In honor of its 20th anniversary, the Disney Conservation Fund (DCF) announced today a targeted philanthropic strategy to help protect the planet through collaborating with leading nonprofit organizations that will help threatened wildlife and inspire a lifelong love for nature in young people. The new initiative, called “Reverse the Decline, Increase the Time,” is aimed at reversing the decline of 10 threatened species through scientific research, community collaboration, and increasing the time kids spend in nature.
“Wildlife and wild places have always been an inspiration to Disney, and we take pride in instilling that same inspiration in kids and families,” said Dr. Beth Stevens, senior vice president, Environment and Conservation, Corporate Citizenship, The Walt Disney Company. “We believe that conservation and caring for the planet are more than just good ideas—they are core to who we are as a company. With the Disney Conservation Fund’s new initiative, it is our hope that our actions will help protect some of nature’s most precious habitats and ensure the health of our planet for generations to come.”
In part one of the initiative, “Reverse the Decline,” Disney is supporting a network of leading conservation nonprofit organizations to develop strategic plans that aim to reverse the decline of 10 animals: elephants, butterflies, coral reefs, tamarin monkeys, great apes, sea turtles, sharks and rays, cranes, rhinos and tigers. These organizations employ experts who work with each species to address the protection of habitats, collect critical population data, and develop community conservation and education programs in critical ecosystems around the world. Additionally, this initiative provides opportunities for Disney to apply the expertise and talents of its scientists, educators and veterinarians on Disney’s Animals, Science and Environment team to help reverse the decline of these animals.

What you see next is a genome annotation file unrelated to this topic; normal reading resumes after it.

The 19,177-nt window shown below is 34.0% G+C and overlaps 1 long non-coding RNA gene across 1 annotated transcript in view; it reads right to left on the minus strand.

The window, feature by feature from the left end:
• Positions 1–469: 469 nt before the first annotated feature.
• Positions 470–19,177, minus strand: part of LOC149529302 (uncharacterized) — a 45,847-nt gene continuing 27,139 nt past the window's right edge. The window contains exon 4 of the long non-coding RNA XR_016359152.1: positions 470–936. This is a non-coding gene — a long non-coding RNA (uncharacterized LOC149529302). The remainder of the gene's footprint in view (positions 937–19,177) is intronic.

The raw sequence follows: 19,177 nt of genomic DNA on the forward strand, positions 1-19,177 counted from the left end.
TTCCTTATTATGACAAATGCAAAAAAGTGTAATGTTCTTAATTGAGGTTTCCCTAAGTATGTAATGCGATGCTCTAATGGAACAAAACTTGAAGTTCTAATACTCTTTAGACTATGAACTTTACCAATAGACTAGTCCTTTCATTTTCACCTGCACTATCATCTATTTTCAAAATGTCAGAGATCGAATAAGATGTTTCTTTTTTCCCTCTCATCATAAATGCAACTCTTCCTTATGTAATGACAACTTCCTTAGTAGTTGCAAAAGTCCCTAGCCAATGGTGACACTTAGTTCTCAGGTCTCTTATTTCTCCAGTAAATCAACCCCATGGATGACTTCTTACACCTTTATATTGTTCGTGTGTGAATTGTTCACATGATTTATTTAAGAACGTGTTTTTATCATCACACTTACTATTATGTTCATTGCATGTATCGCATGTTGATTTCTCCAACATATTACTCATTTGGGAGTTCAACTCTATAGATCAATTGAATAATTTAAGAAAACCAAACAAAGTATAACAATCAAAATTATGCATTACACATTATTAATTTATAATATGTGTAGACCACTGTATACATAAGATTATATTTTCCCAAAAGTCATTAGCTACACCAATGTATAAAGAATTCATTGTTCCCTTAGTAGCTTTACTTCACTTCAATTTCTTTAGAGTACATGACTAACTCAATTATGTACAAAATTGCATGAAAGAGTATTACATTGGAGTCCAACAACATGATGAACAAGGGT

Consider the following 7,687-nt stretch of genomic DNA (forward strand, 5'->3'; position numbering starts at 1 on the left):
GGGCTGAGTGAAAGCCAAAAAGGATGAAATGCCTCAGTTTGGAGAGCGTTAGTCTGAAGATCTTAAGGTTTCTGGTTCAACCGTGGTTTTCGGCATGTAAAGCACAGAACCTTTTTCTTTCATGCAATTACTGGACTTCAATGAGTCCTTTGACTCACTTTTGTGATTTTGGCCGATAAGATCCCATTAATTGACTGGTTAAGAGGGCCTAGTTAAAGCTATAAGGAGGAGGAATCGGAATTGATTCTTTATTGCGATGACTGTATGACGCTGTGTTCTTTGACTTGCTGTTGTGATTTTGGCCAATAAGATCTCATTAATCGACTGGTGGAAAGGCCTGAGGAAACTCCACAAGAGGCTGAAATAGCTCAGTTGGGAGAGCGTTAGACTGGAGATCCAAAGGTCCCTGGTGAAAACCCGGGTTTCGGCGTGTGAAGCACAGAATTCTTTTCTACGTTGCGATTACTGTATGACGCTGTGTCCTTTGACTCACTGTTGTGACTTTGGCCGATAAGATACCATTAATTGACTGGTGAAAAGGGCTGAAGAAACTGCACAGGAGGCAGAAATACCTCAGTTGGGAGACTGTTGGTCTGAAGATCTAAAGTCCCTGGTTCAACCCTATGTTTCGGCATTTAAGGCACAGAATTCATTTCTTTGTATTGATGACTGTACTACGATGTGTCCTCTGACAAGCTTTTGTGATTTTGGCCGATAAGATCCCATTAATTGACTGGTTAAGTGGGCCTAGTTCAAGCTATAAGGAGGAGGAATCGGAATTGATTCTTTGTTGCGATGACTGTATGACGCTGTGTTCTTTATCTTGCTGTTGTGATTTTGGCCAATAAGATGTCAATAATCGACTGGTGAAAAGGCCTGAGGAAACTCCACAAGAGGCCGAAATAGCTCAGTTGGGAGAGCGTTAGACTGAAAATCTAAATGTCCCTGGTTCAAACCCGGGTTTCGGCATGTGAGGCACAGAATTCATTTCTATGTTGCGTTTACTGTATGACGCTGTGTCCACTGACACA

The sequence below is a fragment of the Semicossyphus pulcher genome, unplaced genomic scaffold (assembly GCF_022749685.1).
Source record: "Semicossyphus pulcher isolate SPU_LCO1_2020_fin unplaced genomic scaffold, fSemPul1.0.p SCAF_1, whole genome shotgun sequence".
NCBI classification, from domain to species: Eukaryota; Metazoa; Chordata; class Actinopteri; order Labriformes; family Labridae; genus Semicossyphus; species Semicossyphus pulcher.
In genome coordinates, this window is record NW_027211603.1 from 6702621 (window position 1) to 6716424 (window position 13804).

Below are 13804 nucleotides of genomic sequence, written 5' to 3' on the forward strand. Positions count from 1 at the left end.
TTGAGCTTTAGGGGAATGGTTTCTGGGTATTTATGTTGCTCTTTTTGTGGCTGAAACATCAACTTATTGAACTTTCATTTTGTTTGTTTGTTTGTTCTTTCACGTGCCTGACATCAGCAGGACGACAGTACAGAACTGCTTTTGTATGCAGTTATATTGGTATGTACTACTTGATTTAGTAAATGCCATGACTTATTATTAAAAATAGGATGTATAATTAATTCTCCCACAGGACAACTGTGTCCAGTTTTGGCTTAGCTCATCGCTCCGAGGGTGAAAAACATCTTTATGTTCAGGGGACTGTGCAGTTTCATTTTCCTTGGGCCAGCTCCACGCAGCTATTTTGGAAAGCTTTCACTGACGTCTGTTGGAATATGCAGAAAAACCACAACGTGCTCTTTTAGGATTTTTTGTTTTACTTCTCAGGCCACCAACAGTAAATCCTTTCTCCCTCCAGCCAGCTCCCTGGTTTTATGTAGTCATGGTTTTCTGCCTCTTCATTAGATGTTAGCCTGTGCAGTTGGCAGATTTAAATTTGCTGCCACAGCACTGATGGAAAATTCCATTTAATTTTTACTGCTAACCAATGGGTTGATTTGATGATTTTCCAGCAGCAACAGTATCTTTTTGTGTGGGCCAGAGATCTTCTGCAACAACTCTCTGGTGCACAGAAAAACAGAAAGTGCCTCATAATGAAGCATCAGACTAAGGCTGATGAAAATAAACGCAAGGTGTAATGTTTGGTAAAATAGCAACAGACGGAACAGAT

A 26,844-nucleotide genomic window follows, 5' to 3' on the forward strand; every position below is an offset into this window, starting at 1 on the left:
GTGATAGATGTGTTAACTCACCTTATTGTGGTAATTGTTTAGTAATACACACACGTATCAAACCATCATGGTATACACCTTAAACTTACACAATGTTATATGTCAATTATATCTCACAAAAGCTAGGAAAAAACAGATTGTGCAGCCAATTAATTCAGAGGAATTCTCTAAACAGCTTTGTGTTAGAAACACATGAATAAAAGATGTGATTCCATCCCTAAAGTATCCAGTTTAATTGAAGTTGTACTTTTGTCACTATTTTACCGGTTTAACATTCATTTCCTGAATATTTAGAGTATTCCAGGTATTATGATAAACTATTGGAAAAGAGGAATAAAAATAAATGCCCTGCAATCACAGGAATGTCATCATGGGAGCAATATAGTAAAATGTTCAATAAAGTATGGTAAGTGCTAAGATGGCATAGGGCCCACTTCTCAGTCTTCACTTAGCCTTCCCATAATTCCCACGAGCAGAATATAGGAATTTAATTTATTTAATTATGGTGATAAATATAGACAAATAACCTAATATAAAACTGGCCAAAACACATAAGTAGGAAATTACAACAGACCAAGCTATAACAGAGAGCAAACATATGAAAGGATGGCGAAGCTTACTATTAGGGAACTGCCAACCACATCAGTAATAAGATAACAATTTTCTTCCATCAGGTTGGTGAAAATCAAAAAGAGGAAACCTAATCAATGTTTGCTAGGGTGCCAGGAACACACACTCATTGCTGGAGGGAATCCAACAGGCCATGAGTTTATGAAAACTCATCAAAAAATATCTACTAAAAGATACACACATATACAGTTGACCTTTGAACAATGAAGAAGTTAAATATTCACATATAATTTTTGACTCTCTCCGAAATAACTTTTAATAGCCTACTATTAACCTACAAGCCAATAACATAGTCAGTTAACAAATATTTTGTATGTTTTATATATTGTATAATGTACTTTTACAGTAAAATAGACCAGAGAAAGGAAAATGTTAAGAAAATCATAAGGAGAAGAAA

The second part of the two-pronged commitment, “Increase the Time,” focuses on increasing the time kids spend in nature, with Disney’s grants to leading non-profit organizations that engage young people in discovering the magic of nature and protecting the planet.
At DCF’s 20th anniversary celebration today at Disney’s Animal Kingdom, world-renowned primatologist Dr. Jane Goodall said, “We know that to protect nature, you have to connect with nature, and through Disney’s support for our Roots & Shoots program in countries all around the world, we are building a legacy of caring for animals, the environment and people.” She added, “The Walt Disney Company’s focus on protecting the planet over the past 20 years has made a significant contribution to conservation, including our work to protect chimpanzees and the forests where they live.”
The network of “Reverse the Decline, Increase the Time” nonprofits and organizations include:
|Reverse the Decline||Increase the Time|
|International Crane Foundation (Siberian cranes)||4-H|
|International Rhino Foundation (Sumatran rhinos)||Association of Zoos and Aquariums|
|The Jane Goodall Institute (great apes)||Children & Nature Network|
|Save the Golden Tamarin & Proyecto Titi(monkeys)||International Fund for Animal Welfare (IFAW)|
|University of Florida (butterflies and sea turtles)||the Jane Goodall Institute: Roots & Shoots|
|Wildlife Conservation Society (African elephants, Sumatran tigers, sharks and rays)||National Park Foundation (NPF)|
|The Perry Institute for Marine Science (coral reefs)||National Recreation and Park Association (NRPA)|
|National Wildlife Federation (NWF)|
|The Nature Conservancy (TNC)|
A video and book about the “Reverse the Decline, Increase the Time” initiative, as well as a list of supported organizations, can be found at disney.com/conservation.
Established on Earth Day in 1995, the Disney Conservation Fund (DCF) helps to protect the planet and connect kids with nature. Supported by Disney and guest purchases and contributions at Walt Disney Parks and Resorts, DCF has proudly contributed $40 million in grants to nonprofit organizations working in 115 countries. For more information, visit disney.com/conservation.